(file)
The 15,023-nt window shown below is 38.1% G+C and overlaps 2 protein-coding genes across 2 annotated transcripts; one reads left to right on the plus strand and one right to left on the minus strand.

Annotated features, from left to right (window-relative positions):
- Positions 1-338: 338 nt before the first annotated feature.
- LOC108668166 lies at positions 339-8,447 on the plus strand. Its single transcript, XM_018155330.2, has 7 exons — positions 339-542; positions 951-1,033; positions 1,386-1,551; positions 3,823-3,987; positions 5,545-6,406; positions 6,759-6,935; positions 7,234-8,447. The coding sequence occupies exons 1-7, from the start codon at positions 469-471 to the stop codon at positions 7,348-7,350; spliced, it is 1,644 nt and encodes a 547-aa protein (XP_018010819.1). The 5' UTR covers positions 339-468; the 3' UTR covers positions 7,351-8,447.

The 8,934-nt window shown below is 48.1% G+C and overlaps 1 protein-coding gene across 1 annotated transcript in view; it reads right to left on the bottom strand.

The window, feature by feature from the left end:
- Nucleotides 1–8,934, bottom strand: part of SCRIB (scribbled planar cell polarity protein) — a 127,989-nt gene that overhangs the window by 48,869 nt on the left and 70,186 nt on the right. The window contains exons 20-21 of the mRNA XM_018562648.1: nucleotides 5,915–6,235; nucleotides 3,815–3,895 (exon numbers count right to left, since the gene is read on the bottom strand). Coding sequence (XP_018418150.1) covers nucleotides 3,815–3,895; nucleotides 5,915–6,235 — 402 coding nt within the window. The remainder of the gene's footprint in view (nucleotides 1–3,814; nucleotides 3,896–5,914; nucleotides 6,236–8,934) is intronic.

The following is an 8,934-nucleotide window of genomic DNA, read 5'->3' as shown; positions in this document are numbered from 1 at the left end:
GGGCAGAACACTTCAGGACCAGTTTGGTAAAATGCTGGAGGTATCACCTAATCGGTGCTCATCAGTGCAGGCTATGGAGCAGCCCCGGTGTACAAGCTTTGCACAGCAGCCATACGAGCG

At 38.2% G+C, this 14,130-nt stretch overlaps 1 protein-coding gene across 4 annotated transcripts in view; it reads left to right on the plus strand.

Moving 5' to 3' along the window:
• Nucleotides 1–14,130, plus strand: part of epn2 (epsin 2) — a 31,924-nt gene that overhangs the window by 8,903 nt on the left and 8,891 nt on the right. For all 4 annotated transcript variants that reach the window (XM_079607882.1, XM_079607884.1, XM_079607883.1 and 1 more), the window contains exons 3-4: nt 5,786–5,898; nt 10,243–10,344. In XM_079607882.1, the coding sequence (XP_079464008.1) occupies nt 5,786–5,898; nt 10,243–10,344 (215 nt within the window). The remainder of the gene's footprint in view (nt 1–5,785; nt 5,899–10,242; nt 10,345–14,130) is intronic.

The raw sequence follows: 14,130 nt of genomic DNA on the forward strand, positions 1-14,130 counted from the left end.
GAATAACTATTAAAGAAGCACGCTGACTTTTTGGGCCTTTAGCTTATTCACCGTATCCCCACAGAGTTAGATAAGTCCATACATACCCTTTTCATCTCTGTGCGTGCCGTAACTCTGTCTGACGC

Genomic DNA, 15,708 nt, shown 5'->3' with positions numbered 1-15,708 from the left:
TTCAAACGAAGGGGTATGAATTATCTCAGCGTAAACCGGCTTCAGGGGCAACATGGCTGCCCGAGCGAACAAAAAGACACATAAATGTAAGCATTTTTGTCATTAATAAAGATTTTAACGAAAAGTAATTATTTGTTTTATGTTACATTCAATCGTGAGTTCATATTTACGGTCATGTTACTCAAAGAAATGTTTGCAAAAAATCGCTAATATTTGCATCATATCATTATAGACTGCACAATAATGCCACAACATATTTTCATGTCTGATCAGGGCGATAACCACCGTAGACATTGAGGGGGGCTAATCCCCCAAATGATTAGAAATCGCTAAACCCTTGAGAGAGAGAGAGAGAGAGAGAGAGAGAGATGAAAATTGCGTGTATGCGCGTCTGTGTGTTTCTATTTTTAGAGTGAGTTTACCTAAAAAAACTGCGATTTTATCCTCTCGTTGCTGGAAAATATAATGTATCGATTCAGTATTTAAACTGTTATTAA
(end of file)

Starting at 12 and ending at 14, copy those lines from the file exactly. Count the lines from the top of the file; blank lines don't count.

• Nucleotides 1–14,130, plus strand: part of epn2 (epsin 2) — a 31,924-nt gene that overhangs the window by 8,903 nt on the left and 8,891 nt on the right. For all 4 annotated transcript variants that reach the window (XM_079607882.1, XM_079607884.1, XM_079607883.1 and 1 more), the window contains exons 3-4: nt 5,786–5,898; nt 10,243–10,344. In XM_079607882.1, the coding sequence (XP_079464008.1) occupies nt 5,786–5,898; nt 10,243–10,344 (215 nt within the window). The remainder of the gene's footprint in view (nt 1–5,785; nt 5,899–10,242; nt 10,345–14,130) is intronic.

The raw sequence follows: 14,130 nt of genomic DNA on the forward strand, positions 1-14,130 counted from the left end.
GAATAACTATTAAAGAAGCACGCTGACTTTTTGGGCCTTTAGCTTATTCACCGTATCCCCACAGAGTTAGATAAGTCCATACATACCCTTTTCATCTCTGTGCGTGCCGTAACTCTGTCTGACGC